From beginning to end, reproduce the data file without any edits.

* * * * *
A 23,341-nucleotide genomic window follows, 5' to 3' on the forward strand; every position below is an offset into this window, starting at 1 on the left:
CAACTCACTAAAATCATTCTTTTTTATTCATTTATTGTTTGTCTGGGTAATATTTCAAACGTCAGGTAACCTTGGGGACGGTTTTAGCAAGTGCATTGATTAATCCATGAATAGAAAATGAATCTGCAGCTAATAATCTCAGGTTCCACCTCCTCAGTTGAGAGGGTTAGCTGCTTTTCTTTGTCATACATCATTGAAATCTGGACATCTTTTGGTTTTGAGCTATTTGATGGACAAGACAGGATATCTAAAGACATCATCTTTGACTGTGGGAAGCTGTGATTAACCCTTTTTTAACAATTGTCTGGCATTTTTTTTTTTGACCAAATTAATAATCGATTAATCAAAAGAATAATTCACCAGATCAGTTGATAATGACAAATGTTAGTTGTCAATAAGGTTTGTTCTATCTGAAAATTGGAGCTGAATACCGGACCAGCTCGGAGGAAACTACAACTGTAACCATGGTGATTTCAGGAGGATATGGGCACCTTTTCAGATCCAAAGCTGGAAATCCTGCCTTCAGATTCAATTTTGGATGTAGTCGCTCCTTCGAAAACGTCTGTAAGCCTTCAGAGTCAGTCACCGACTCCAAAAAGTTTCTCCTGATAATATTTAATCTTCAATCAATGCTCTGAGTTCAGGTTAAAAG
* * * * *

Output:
A 23,341-nucleotide genomic window follows, 5' to 3' on the forward strand; every position below is an offset into this window, starting at 1 on the left:
CAACTCACTAAAATCATTCTTTTTTATTCATTTATTGTTTGTCTGGGTAATATTTCAAACGTCAGGTAACCTTGGGGACGGTTTTAGCAAGTGCATTGATTAATCCATGAATAGAAAATGAATCTGCAGCTAATAATCTCAGGTTCCACCTCCTCAGTTGAGAGGGTTAGCTGCTTTTCTTTGTCATACATCATTGAAATCTGGACATCTTTTGGTTTTGAGCTATTTGATGGACAAGACAGGATATCTAAAGACATCATCTTTGACTGTGGGAAGCTGTGATTAACCCTTTTTTAACAATTGTCTGGCATTTTTTTTTTTGACCAAATTAATAATCGATTAATCAAAAGAATAATTCACCAGATCAGTTGATAATGACAAATGTTAGTTGTCAATAAGGTTTGTTCTATCTGAAAATTGGAGCTGAATACCGGACCAGCTCGGAGGAAACTACAACTGTAACCATGGTGATTTCAGGAGGATATGGGCACCTTTTCAGATCCAAAGCTGGAAATCCTGCCTTCAGATTCAATTTTGGATGTAGTCGCTCCTTCGAAAACGTCTGTAAGCCTTCAGAGTCAGTCACCGACTCCAAAAAGTTTCTCCTGATAATATTTAATCTTCAATCAATGCTCTGAGTTCAGGTTAAAAG